Posts Tagged ‘Garage’
01. SBTRKT – Hold On.
02. SBTRKT – Right Thing To Do.
03. Addison Groove – I Go Boom.
04. Shadow Child – So High.
05. Bugz in the Attic – Hold It Down (Bugz In The Attic Remix).
07. Domu – Worldwide (Solid Groove Remix).
08. Disclosure – My Intention Is War!
09. SBTRKT – Living Like I Do.
11. Machinedrum – No Respect.
12. Jay Electronica – Exhibit C.
13. Flying Lotus – Putty Boy Strut.
14. Frank Ocean – Thinking About You (SBTRKT Remix).
15. SBTRKT – Wildfire.
16. Machinedrum – Alarma.
17. Kendrick Lamar – Swimming Pools (Drank.
Scratcha DVA (a.k.a. Leon Smart) is an animated guy. (We thought so even before he sent over the above depiction of himself as Raiden from Mortal Kombat.) His productions are obviously the work of an extrovert—check the wonky exuberance of his recent Fly Juice EP on Hyperdub for proof. And as the longtime host of Rinse FM’s Grimey Breakfast Show (he’s since switched to Hyperdub’s less frequent program), DVA frequently peppered his sets with his own hilarious charisma. However, there’s nothing funny about this harrowing tale from his early days. At the height of UK garage, Cyprus’ Ayia Napa was the setting for a story of mistaken identity, police brutality, gruesome bloodshed, and more.
You know Ayia Napa, when everyone was going there? Not now, cuz it’s different [now]. But I went there in 2002, so 10 years ago—garage days. I wasn’t a proper DJ or anything like that, but I had records—I wanted to be in the scene, so I just took loads of records out there, and hustled loads of DJ sets at [venues] like Twice As Nice and Faces, known places. Anyway, I played in one club—can’t remember what one—and I was with a few of my mates, cuz it was a bit of a holiday as well. I left my mates in the club—I said, “Listen, I’m going to take my records back [to the hotel].” I took my record bag, winged off on this moped. I go back to the hotel, and the door was open. This is like a chalet as well, it wasn’t like in a hotel where you’ve only got the room—the room was on the street…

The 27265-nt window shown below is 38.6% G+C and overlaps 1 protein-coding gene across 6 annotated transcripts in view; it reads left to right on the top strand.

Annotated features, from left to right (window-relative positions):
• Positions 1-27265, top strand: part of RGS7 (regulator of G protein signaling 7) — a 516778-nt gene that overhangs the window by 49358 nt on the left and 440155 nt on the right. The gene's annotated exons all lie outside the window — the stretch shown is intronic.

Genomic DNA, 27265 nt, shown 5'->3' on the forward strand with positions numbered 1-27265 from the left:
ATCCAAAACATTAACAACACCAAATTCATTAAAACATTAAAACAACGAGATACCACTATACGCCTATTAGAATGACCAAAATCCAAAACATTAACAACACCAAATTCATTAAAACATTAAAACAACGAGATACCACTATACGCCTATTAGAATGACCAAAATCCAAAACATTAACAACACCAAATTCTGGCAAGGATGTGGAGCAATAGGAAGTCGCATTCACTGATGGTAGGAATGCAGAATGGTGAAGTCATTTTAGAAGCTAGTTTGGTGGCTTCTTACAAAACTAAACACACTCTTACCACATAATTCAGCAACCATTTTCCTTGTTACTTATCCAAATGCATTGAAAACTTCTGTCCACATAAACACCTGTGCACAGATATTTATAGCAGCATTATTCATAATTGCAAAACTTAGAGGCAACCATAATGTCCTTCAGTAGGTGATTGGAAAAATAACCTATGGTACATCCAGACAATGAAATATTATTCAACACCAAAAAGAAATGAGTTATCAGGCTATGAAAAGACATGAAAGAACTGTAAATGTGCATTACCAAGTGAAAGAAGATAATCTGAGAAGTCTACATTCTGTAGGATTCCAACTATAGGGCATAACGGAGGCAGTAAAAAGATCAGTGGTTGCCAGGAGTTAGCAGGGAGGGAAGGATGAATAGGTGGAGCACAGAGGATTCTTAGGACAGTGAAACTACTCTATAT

ZUZUKA PODEROSA and KUSH ARORA Performing Live!
DAMIAN SILVA [Bassic]
C DUBZ [Bassic]
THE SUBLINGS Performing Live [Beat Research]
DJ FLACK [Beat Research]
DJ PACE [Beat Research]
OXYcontinental [Picó Picante]
Pajaritos [Picó Picante]
$3 with costume / $7 without / 21+
28 Kingston Street, Boston
Roska returns to Tectonic following his collaborative track ‘Paranormal Activity’ that he made with Pinch last year.
For his first solo outing on Tectonic Roska comes with 2 tracks of ice cold minimalism, utilising his brittle UK funky sound palette to create two rolling, dancefloor friendly tracks. Opening the A side with a stepping 130 bpm cut ‘Blurry’ and the Dubstep compatible ‘Spearhead’ on the flip.
1. Did you pick your artist name ‘Roska’ because it’s really hard to rhyme anything with it? Is this a tactic to avoid lazy MCs linking you to words you have no desire to be associated with?
Come to think of it, it isn’t a easy name to rhyme with. Wiley mentioned my name in one of his freestyles and he managed it.
2. Back in the day – you used to be ‘MC Mentor’ and later moved to production. What was your best catch phrase pon tha mic? What was the phrase you over-used most?
Ah haha. Too cringe-worthy to place up on here…
Resident Rinse DJ and Hyperdub affiliate DVA has announced his second release of 2012, an EP of “power house” tunes titled Fly Juice. The record—which is said to straddles the genres of jazz, funk, grime, techno, and more—drops on November 20 via Hyperdub, and includes four tracks on the vinyl version, with the digital package offering four bonus cuts. Like his Hyperdub label mates LV, DVA has been collaborating with South African artists for his forthcoming release, enlisting the help of producer Big Space for the track “Long Street”; he’s also tapped French DJ/producer French Fries for a remix of “Ganja” and Hype Williams’ Inga Copeland to help with “Rumors.”…